Getting the Job

There are many ways to become a vegetable farmer. If prospective farmers have or can borrow enough money, they can buy a farm. Training or experience in management and agricultural economics can help in becoming a manager of a vegetable farm. If prospective farmers have parents or relatives who own a farm, arrangements can be made to run it after they retire. Candidates can also form a partnership with someone and become part-owner of a farm. Another possibility is to rent or lease a farm and work it.

Advancement Possibilities and Employment Outlook

Vegetable farmers are in business for themselves. They can increase their earnings by adding to the size of the farm they own. They can also manage a farm owned by others or contract to do work for other farmers.

Anyone who owns or rents land suitable for growing vegetables can become a vegetable farmer. But the chances for success are low for those who try to start farms on fewer than 150 acres. There are, however, more opportunities in jobs related to vegetable farming. These opportunities are for agricultural supply sales workers with firms that sell goods and services to farms.

Increasing productivity is expected to contribute to the decline of vegetable farmers through the year 2012, despite the high demand for vegetables. Most job openings will result from farmers who retire or leave the field.

Working Conditions

Working conditions for vegetable farmers depend on the size and location of the farm. Those who run large farms usually spend most of their time indoors in offices. When they are in the field, they supervise farm workers. They may spend long hours dealing with agents from agricultural firms. Those who own smaller farms may do much of the farm work by themselves. They spend more time outdoors, and often they do the plowing, planting, and harvesting. Farm labor is physically strenuous.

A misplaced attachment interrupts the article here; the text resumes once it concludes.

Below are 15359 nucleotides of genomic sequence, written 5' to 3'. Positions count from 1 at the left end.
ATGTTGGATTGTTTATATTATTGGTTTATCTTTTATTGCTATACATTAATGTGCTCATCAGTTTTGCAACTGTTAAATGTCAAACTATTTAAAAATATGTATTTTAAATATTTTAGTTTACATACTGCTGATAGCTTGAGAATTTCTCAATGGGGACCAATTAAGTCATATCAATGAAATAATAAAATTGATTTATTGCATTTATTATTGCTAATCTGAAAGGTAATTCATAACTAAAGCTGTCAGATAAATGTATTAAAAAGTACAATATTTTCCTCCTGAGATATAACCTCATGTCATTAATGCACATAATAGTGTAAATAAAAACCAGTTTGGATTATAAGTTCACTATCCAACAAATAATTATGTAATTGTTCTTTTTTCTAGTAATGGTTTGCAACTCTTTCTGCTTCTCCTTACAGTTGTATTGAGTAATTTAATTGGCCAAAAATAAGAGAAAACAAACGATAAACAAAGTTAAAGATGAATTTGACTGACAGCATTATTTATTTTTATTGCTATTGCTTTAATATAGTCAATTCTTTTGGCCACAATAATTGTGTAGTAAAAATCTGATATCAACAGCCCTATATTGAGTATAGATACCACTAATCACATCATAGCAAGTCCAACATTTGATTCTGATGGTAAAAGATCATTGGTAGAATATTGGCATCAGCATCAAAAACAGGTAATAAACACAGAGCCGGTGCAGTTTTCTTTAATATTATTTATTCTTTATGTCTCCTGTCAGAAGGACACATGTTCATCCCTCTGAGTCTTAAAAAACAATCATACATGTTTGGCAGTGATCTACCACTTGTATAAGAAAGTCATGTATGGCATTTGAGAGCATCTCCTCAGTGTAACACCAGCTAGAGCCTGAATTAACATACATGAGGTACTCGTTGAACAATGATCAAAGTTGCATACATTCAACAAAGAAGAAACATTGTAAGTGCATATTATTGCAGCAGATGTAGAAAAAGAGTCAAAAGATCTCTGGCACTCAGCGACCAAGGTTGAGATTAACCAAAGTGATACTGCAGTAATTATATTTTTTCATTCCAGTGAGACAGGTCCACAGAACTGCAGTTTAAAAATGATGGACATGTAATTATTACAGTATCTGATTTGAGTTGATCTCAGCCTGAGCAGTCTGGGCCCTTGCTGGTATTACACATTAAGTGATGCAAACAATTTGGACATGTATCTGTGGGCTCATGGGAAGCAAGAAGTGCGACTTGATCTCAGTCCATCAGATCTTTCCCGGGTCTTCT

Farmers in states with long growing seasons, such as California and Florida, usually work on their farms all year long. Those who own farms in states with short growing seasons may work long hours in the warmer months. If their farms are small, they may work at other jobs during nongrowing seasons.

Farming can be very hazardous. Most farm accidents involve heavy machinery. Working with pesticides may also be hazardous. Although machines have reduced some of the hard labor, most farmers and farm workers do some heavy lifting every day. Despite these hardships, many vegetable farmers enjoy their work. They like being their own bosses and working with plants and crops.

Where to Go for More Information

National Farmers Union
5619 DTC Pkwy., Ste. 300
Greenwood Village, CO 80111-3136
(800) 347-1961

National Council of Agricultural Employers
1112 Sixteenth St. NW, Ste. 920
Washington, DC 20036-4823
(202) 728-0300

United Fresh Fruit and Vegetable Association
1901 Pennsylvania Ave. NW, Ste. 1100
Washington, DC 20006
(202) 303-3400

Earnings and Benefits

Earnings for vegetable farmers vary widely. Farmers who work thousands of acres may become wealthy. Those who own only twenty-five to sixty acres may be unable to meet expenses unless they take part-time jobs. Self-employed vegetable farmers must arrange for their own vacation time. Some buy medical insurance through farmers' organizations.

About this article

Farmer, Vegetable

Updated About content Print Article